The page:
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Benjamin Cutter, William R. Cutter, History of the town of Arlington, Massachusetts, ormerly the second precinct in Cambridge, or District of Menotomy, afterward the town of West Cambridge. 1635-1879 with a genealogical register of the inhabitants of the precinct. 15 3 Browse Search
Thomas Wentworth Higginson, Massachusetts in the Army and Navy during the war of 1861-1865, vol. 2 14 0 Browse Search
Cambridge History of American Literature: volume 1, Colonial and Revolutionary Literature: Early National Literature: Part I (ed. Trent, William Peterfield, 1862-1939., Erskine, John, 1879-1951., Sherman, Stuart Pratt, 1881-1926., Van Doren, Carl, 1885-1950.) 10 0 Browse Search
Thomas Wentworth Higginson, Olde Cambridge 5 1 Browse Search
Cambridge History of American Literature: volume 3 (ed. Trent, William Peterfield, 1862-1939., Erskine, John, 1879-1951., Sherman, Stuart Pratt, 1881-1926., Van Doren, Carl, 1885-1950.) 4 0 Browse Search
The Daily Dispatch: December 2, 1861., [Electronic resource] 3 1 Browse Search
The Daily Dispatch: January 12, 1861., [Electronic resource] 2 0 Browse Search
Harper's Encyclopedia of United States History (ed. Benson Lossing) 2 0 Browse Search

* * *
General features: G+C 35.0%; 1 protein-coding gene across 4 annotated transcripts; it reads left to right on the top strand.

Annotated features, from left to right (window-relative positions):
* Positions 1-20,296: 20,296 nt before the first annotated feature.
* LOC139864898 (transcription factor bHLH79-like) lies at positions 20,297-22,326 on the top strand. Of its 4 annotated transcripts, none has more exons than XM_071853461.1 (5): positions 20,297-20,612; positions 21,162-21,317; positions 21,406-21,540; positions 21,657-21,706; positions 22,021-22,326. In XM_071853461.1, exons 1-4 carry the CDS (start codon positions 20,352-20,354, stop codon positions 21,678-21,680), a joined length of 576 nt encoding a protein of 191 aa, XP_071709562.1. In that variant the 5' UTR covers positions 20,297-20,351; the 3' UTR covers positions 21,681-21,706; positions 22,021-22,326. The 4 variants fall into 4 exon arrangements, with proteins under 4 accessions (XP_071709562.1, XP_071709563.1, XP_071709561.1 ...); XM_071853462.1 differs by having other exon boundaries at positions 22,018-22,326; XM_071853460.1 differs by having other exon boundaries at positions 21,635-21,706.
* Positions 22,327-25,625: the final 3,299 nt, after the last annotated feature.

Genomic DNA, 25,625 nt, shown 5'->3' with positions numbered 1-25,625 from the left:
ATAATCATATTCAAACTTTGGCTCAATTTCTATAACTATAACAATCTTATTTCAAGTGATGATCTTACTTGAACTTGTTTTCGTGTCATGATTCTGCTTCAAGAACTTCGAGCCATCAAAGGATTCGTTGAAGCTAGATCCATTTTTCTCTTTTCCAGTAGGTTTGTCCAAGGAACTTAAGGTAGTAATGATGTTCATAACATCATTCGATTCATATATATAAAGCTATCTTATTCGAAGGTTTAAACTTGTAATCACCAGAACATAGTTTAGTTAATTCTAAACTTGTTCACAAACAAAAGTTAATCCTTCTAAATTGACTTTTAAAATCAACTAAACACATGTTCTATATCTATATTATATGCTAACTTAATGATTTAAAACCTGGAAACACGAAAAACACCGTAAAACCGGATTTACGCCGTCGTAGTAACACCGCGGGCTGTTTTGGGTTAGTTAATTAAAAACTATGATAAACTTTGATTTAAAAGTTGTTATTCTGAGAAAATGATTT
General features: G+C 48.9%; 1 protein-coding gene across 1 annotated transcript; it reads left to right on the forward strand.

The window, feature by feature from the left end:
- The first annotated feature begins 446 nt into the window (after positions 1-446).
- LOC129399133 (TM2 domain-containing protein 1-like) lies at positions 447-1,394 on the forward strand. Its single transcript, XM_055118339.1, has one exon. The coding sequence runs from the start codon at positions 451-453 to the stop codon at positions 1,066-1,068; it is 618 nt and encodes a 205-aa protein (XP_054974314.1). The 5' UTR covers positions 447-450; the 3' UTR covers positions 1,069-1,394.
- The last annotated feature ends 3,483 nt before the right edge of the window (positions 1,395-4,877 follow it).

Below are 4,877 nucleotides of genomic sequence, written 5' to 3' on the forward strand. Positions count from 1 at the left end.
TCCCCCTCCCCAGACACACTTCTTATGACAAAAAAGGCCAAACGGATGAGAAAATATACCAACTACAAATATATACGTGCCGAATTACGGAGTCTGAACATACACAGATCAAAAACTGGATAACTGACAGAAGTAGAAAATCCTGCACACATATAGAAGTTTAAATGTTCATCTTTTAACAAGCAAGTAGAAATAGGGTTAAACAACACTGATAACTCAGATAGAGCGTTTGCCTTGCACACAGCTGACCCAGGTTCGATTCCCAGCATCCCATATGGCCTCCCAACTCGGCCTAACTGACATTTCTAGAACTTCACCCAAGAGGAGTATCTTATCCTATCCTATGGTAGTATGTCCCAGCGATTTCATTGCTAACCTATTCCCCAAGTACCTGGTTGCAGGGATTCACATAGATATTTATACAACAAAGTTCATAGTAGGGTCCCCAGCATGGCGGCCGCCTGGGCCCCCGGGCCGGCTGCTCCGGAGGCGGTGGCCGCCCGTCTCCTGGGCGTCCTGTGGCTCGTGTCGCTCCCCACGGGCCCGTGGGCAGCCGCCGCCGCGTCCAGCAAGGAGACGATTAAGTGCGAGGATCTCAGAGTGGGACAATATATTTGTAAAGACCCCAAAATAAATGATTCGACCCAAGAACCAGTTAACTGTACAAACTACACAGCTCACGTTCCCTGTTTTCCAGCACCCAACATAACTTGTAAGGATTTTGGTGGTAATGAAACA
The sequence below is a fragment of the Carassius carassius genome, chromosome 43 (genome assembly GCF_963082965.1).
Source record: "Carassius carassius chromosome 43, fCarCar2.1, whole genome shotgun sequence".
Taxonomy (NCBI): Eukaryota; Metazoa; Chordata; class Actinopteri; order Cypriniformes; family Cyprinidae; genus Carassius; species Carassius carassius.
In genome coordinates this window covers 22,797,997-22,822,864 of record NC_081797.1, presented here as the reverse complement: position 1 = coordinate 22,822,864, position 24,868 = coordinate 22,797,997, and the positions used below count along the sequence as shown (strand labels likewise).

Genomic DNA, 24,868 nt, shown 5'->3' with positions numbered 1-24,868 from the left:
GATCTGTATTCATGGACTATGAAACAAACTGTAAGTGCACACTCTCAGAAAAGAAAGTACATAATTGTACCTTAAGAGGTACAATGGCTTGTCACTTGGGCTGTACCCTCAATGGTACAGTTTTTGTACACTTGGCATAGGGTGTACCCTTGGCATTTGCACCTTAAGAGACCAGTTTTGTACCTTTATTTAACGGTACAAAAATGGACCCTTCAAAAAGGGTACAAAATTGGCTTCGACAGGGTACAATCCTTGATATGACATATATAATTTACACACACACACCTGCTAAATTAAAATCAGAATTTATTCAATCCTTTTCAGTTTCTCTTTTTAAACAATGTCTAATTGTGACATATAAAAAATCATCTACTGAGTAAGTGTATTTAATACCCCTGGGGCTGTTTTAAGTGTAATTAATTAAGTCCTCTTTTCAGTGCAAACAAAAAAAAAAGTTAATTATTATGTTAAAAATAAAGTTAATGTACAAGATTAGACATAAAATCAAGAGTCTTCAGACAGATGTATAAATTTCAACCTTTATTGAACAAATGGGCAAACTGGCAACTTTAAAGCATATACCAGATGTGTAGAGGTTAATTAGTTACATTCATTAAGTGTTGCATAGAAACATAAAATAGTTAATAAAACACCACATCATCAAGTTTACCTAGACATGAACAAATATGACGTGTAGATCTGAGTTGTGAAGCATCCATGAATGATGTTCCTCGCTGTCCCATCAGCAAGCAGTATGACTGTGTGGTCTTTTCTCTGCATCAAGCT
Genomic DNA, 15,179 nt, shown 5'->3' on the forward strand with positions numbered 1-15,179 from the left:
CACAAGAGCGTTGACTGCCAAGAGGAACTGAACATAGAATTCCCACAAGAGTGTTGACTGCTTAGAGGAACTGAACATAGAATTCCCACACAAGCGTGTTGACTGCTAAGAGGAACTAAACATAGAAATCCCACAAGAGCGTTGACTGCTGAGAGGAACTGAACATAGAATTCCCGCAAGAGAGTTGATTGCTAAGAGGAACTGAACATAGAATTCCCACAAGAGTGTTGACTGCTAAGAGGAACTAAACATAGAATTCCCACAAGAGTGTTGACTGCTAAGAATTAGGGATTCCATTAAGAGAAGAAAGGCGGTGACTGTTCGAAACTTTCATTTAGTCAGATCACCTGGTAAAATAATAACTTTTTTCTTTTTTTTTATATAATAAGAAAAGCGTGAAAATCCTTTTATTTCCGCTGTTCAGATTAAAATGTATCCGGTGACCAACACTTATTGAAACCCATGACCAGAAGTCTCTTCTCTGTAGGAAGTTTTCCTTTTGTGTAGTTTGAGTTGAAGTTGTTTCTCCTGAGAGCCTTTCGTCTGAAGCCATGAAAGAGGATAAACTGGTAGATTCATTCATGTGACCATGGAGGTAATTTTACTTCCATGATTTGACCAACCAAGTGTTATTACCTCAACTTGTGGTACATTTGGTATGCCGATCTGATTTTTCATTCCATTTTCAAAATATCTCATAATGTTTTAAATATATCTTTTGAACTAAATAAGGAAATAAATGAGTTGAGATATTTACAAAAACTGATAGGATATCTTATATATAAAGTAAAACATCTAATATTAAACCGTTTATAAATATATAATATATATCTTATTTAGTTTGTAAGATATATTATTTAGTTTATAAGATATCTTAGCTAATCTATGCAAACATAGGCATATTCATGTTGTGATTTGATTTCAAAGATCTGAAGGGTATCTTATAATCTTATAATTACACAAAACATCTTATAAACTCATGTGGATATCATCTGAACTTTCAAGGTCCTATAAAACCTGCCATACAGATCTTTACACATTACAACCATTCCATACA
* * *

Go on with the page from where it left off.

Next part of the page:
The Cambridge of eighteen hundred and ninety-six: a picture of the city and its industries fifty years after its incorporation (ed. Arthur Gilman) 1 1 Browse Search
Charles A. Nelson , A. M., Waltham, past, present and its industries, with an historical sketch of Watertown from its settlement in 1630 to the incorporation of Waltham, January 15, 1739. 1 1 Browse Search
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Harper's Encyclopedia of United States History (ed. Benson Lossing), Ware, William 1797-1852 (search)
Ware, William 1797-1852 Author; born in Hingham, Mass., Aug. 3, 1797; graduated at Harvard College in 1816 and at Harvard Divinity School in 1819; ordained in the Congregational Church and held pastorates in Massachusetts and New York. He was editor and proprietor of the Christian examiner in 1839-44. He wrote Lectures on the works and genius of Washington Allston; A memoir of Nathaniel Bacon, etc. He died in Cambridge, Mass., Feb. 19, 1852.